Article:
Archive for the 'programming' Category

Random pictures I found on my phone

Sometimes I load the pictures off my phone. Well, at least I have now done so once.


Meryl and Abby on the bus

Nepali restaurant

Callie demonstrates the proper technique for eating cheetos

Jon explains the “Suck Threshold” between “Boring” and “Innovative Shit”

hello world!

According to Abby today is blog de-lurking day, a.k.a. a time to reveal yourself as a reader of someone’s blog by posting a comment. In my case, I suppose it makes an excuse to stop lurking on my own blog and catch you all up (faithful readers) on what I’ve been up to since Sept. 4.


  • After a few more false cooking starts, I eventually gathered the equipment I needed and started to feel more settled in to my new apartment:

    View Larger Map
  • I welcomed and started getting to know the new bunch of 8 volunteers at the Mennonite Voluntary Service house. They are a fun group and I’ve enjoyed hanging out with them once or week (sometimes more!) for bible study and watching The Office.
  • I took the train down to Oregon for a weekend, to visit ONE/Northwest‘s Portland office as well as James, Darla, Levi, and Bethany in Salem…great to see each of you! Unfortunately I lost my camera on this trip, so the photos included here are thanks to friends…
  • I spent 3 days at a ONE/Northwest staff retreat on a lake not too far away. This was a wonderful time of getting to know my colleagues better and improving our shared vision of how our organization can be most effective at helping address the climate crisis (at least, when I wasn’t getting distracted by a certain server crisis). And I got to introduce the staff to Cowtris during our no-talent night.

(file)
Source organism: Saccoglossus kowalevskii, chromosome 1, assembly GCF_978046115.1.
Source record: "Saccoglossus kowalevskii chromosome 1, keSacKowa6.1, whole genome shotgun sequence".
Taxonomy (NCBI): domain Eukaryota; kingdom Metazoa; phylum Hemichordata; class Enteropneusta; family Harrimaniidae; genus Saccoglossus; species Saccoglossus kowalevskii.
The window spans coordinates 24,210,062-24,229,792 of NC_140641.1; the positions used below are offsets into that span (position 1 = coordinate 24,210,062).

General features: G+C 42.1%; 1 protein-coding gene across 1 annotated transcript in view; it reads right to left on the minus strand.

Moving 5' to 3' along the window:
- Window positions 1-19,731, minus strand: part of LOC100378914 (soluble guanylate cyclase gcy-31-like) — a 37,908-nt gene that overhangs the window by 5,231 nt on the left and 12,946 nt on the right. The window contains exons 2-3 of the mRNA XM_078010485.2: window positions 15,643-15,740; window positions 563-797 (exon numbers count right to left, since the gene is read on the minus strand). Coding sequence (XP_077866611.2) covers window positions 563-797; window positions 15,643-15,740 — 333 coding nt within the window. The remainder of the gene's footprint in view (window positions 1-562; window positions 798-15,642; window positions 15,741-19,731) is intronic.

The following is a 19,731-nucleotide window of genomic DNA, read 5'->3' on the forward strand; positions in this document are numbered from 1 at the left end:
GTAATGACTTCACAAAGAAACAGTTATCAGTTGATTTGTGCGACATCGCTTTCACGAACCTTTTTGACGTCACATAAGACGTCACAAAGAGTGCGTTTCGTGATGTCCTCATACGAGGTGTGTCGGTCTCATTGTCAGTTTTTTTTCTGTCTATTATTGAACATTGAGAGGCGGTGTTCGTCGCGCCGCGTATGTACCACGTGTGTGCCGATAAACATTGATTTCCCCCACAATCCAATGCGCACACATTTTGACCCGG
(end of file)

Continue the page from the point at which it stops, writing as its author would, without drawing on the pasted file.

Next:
the web team works to avert a crisis???

    not cold

  • I hosted a homemade ice cream party in honor of my 23rd birthday, which was a great success with some 30 guests who struggled to navigate the tight confines of this apartment.


  • I had the privilege to attend the 2008 Plone Conference in Washington, D.C. (Plone is an open source content management system used for building websites; I use it extensively at work and have enjoyed getting involved in contributing to the community that develops the software, as I described in the new Plone section of this blog). In addition to spending plenty of time doing geeky things like giving a talk on debugging Plone, I had some awesome Ethiopian food and spent some great times with Kyle and Christy (helping them decorate their apartment, watching nature documentaries, and trying to figure out how to get to the other side of the railroad tracks) as well as Don, Rosanna, Sharada, Eric, and Alberto (playing games and giving lessons in proper Facebook ettiquette).

    Plone Conference 2008


  • I made my infamous appearance as the bear market at the MVS Halloween party.


Whoops, it’s past my bedtime and I still have 2 months to go…guess there will have to be another installment sometime soon.

on the Plone Strategic Planning Summit

One month ago I had the privilege of participating in the Plone Strategic Planning Summit, at the Google headquarters in Mountain View, CA. (Plone is the content management software which we use at ONE/Northwest for setting up websites, and it is an open source project involving volunteer developers from around the world.) There’s plenty I could say about how well organized and how much fun this community is, but instead I’ll just point you at the Google Open Source blog entry about the PSPS if you want to know more.

The important part is this picture. Look how much fun we are having being geeks!

on Being a Programmer

Jonathan Wise’s essay on what he does as a programmer resonated with me. To whet your appetite:

A software developer must be part writer and poet, part salesperson and public speaker, part artist and designer, and always equal parts logic and empathy.

Code poets of the world unite!

on Mennonite Programming